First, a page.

Close examination showed the walker mechanism had seized up because of a spring that had stiffened between Margot's legs. I write about this in my Anatomy of a Walker Doll post. I had Jerry hold the doll while I tried to get some wire cutters inside her to cut the spring, but as I did the poor stressed seams gave way and Margot split in half completely! I kept her like that for a while as I tried to decide whether to attempt to fix and replace the walker. In the end I decided she was too fragile and the walker would limit her movements so I strung her with elastic cord instead. Now that she's a strung doll she can really dance and pose like a ballerina!

Margot's body required epoxy repairs to the seams.
I could see right away that besides the eyelashes, Margot had been the victim of another amateur repair. Someone tried to fix a broken piece in her arm with a Popsicle stick and masking tape! I re-created the piece with epoxy and painted it. These are the type of arms that went in the walker dolls. You placed the piece inside the doll on a peg in the body and the arms would swing down when you moved the legs for a realistic walking motion. Margot doesn't really need the arm pegs anymore since she's not a walker, but since she already had one I thought her arms might as well match.

I fixed her eyes and re-painted her face.
I tackled the stuck eyes next. From what I can see, someone in the 60s or 70s took very stiff synthetic brush bristles and stuck them one by one into the eyelash channel so deeply they actually come out of the back of the eye! I can't imagine how long that must have taken! I couldn't get the eyes out to really see though. Then they had replaced the eyes in such a way that they were totally seized up as well. My repair was very scientific: I messed around bending the eye bar this way and that with jewelry pliers until the eyes became unstuck! Then I oiled the eye bar and weight so they could move more freely. I decided to leave the lashes alone. There aren't any gaps in the lashes, and though the direction of the lashes is a bit uneven you can't really see it at all when you have the doll on display. I think it would probably destroy the eyes to try to rip the lashes back out, and they do give Margot a sort of mysterious eyes-half-closed look I find appealing. The eyes are still somewhat sticky and Margot will occasionally require a gentle shake or two to get her to wake up.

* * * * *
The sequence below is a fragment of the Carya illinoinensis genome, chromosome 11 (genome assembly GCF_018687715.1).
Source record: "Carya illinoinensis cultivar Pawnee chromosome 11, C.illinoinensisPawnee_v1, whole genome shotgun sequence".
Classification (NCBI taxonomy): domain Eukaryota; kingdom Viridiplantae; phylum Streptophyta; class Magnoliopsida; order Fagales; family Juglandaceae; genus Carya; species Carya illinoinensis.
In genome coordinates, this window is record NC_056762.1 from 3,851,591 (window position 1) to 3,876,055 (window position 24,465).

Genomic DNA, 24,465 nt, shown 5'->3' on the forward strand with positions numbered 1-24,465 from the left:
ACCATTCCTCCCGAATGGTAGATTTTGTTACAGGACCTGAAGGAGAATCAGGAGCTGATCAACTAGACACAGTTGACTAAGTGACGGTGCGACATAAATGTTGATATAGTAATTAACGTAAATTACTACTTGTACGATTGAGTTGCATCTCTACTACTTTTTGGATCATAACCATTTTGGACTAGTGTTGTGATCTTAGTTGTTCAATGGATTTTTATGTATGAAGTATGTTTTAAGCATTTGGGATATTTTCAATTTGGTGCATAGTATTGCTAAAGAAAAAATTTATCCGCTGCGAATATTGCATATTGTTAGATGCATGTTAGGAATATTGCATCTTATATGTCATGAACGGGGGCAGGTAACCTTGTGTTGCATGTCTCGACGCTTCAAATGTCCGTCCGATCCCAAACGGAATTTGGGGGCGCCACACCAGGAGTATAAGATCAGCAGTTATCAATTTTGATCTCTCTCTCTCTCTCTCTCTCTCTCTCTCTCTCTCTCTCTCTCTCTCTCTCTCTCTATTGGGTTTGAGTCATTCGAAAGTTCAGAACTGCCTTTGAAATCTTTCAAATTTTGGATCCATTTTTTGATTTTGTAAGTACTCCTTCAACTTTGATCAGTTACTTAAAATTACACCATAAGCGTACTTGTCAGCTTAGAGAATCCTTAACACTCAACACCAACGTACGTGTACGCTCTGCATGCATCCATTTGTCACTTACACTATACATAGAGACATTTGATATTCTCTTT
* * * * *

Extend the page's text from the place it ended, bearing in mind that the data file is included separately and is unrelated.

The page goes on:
Margot after seam repairs and re-stringing.

After I fixed the eyes I glued the body back together and re-strung the doll with elastic cord. As I documented in my Roberta post, one side was too warped from the years of pressure and split back open. I ended up having to build that seam up with epoxy. It is more visible than a glued seam, but it's better than having the seam open! I painted the repaired seams and touched up Margot's face paint. As is common, she needed refreshed cheek paint and new lower eyelashes. Other than the seam painting, Margot's body didn't need any paint work. Her knees still have their original blush! Margot has a rose and cream complexion that is just lovely. She's become one of my favorite dolls in my "collection" right now. My collection is almost all for sale, so I guess it's more accurate to say one of the favorites in my store!